Athenians built the Parthenon on the Acropolis, a fortified area (citadel) high above Athens in honor of Athena. The temple included a statue around thirty-nine feet tall. Unfortunately, the statue has not survived.  The Parthenon remains.  

The Greeks used the Parthenon for many things, including as a treasury. When Christianity came, the temple became a Christian Church. The Ottoman Turks converted it into an ammunition depot. During the Greek war for independence, it was an army barracks.

The Parthenon became a tourist destination. Efforts were made to restore it. Archaeologists studied it.  It remains a symbol of Ancient Greece.  

Athena and Civilized Warfare 

The Iliad and The Odyssey describe a long war between the Greeks and the Trojans. These renowned works of Homer are a fundamental means to understanding Greek culture. They also were very special to the Greeks themselves. They tell tales of gods and men.

Athena was a prime part of the events. Athena was on the side of the Greeks until they dared to attack someone who took sanctity in her temple. Don’t do that. Poseidon caused the Greek ships to blow off course.  Odysseus had many adventures, taking ten years to get home.  

There lies a tale. Cassandra was a Trojan priestess. The gods cursed her with the ability to tell the truth without anyone believing her. I sometimes can relate. When the Greeks finally, after ten years, defeated Troy, she sought sanctity in Athena’s temple. She should have been safe.

Athena gained a reputation as a warrior goddess. Nonetheless, she differed from her half-siblings, Artemis (goddess of the outdoors) and Ares. Ares particularly became associated with reckless warfare. He symbolized our drive for violence.  

Athena was the symbol of civilized warfare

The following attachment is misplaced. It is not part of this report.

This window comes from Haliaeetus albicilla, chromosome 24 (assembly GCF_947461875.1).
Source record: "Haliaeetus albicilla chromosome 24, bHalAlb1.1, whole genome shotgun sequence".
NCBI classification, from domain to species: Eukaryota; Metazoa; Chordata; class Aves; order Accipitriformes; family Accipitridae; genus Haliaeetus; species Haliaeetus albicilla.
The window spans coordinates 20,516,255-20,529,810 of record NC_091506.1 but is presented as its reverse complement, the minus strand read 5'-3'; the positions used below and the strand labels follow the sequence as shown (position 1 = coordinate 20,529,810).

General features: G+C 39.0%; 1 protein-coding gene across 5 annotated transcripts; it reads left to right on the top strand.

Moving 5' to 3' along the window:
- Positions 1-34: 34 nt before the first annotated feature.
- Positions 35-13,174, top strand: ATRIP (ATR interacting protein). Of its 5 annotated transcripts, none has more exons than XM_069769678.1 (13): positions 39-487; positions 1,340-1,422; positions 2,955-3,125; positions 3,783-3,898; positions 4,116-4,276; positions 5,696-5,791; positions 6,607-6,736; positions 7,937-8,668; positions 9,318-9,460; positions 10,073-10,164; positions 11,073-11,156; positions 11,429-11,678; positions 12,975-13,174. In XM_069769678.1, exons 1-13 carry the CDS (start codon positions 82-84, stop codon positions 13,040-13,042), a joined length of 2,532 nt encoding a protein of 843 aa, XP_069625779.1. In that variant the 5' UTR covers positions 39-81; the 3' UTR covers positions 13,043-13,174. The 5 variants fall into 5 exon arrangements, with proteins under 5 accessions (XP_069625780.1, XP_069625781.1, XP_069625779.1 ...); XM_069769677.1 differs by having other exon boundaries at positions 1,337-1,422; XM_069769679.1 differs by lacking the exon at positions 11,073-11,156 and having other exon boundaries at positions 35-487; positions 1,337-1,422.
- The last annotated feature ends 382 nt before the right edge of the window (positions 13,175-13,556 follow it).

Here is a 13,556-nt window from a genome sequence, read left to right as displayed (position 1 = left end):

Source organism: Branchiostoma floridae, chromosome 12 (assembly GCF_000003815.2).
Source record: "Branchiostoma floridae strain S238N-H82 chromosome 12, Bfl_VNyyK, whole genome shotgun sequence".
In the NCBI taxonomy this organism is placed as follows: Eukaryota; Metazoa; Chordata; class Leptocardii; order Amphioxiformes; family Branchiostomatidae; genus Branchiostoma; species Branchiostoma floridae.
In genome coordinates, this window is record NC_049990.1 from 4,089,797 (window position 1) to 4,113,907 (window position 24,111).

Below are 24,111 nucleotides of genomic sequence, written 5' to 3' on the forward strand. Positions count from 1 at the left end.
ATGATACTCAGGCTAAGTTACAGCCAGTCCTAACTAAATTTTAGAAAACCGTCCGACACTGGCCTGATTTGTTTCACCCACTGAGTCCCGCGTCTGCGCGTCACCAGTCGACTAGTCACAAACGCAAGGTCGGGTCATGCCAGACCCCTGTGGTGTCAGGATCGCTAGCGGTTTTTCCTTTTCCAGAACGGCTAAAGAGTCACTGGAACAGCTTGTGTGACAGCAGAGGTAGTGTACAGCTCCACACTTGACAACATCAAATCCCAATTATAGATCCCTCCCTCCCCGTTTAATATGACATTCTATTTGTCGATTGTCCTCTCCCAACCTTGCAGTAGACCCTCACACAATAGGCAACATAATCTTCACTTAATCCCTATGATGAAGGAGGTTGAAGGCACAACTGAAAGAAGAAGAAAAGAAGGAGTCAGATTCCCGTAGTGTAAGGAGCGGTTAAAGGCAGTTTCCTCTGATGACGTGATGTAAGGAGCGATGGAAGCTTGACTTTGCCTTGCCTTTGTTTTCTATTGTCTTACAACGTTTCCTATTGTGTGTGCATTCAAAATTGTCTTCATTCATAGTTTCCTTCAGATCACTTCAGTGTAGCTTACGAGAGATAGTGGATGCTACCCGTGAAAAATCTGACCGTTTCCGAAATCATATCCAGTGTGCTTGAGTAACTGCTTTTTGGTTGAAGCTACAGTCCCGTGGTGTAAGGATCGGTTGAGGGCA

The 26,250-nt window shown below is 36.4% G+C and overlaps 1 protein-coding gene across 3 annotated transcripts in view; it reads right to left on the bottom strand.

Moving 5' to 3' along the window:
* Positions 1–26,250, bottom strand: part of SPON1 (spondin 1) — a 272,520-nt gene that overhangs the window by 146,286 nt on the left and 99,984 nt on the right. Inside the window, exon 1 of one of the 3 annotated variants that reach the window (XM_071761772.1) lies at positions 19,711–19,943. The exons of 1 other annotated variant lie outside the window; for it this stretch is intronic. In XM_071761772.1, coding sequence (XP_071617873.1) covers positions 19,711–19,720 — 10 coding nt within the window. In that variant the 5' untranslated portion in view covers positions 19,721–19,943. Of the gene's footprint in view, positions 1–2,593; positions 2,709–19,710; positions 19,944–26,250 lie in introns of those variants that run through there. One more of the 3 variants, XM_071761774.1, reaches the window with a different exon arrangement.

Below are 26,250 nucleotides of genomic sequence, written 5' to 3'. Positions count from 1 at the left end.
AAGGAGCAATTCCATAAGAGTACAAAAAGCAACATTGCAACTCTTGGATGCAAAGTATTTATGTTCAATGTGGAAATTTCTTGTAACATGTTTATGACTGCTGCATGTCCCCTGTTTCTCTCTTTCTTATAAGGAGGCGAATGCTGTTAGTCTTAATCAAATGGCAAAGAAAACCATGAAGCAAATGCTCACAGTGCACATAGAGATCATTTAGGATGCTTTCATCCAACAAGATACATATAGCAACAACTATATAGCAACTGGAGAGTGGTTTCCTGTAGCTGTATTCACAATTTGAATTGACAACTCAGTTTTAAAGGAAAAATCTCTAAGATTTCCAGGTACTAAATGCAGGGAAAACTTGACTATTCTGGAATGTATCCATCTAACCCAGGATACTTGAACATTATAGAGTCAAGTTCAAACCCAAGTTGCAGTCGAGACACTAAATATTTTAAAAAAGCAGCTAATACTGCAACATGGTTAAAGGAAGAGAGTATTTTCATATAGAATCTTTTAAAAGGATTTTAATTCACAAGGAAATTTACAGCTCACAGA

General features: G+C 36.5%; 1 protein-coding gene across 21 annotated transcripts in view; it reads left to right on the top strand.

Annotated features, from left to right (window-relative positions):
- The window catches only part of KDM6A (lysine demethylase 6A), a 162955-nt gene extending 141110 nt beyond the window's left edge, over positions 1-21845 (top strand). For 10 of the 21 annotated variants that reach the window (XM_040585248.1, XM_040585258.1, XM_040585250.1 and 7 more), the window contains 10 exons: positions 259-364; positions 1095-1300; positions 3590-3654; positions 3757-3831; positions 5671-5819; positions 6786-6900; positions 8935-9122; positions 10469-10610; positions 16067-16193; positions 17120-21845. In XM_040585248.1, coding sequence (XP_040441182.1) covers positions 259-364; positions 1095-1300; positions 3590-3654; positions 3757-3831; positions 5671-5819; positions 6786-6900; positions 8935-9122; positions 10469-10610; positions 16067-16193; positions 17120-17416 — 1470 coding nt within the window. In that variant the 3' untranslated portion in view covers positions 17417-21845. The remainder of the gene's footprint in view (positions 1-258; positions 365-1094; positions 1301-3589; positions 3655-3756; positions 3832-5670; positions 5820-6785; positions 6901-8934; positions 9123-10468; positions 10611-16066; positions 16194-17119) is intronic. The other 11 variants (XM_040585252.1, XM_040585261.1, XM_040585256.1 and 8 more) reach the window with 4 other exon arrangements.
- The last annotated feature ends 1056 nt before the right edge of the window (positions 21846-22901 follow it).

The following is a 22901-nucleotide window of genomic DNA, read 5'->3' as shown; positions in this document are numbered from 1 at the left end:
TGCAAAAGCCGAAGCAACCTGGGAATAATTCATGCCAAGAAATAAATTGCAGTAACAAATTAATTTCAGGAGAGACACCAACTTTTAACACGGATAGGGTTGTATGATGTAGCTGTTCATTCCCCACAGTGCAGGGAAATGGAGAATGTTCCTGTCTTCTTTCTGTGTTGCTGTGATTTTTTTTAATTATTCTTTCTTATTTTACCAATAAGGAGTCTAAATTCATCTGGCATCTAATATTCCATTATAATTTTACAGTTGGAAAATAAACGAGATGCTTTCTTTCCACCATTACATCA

Athena Symbolism 

Greek gods each have particular symbols. We still use them in various ways.  

When Athena is talked about and portrayed in art, the Greeks used various standard language and imagery.  For instance, she is also known as “Pallas Athena,” or “her most renowned one.”  

Athena’s animal is the owl, which symbolizes wisdom. She is often in military gear, including a helmet, armor, and a spear. Her tree is the olive tree.  


Minerva: The Roman Athena  

The Romans eventually conquered the Greeks. Greek culture continued to play an important role. Greek gods significantly influenced Roman religion. The chief Roman gods, including Jupiter (king of the gods), eventually were associated with one of the Greek Olympians.  

Minerva was a traditional Roman goddess. Her role was similar to Athena, including being a daughter of Jupiter, who was the goddess of domestic life as well as a goddess of war.  

The Latin poet Ovid told a famous tale about Minerva. Arachne was a simple peasant girl. She was a very talented weaver. Arachne declared her work to be superior to Minerva herself. 

Arachne and Minerva had a contest. The result was a draw, neither creation better than the other. Minerva seethed in anger and embarrassment. A mortal!

The goddess destroyed Arachne’s creation. Arachne killed herself in shame. Minerva was now ashamed. She changed Arachne into a spider. Her glorious webs showed her skill remained. 

Arachnophobia is the fear of spiders. What is the fear of making Athena angry?

Teach and Thrive

A Bronx, NY veteran high school social studies teacher who has learned most of what she has learned through trial and error and error and error.... and wants to save others that pain.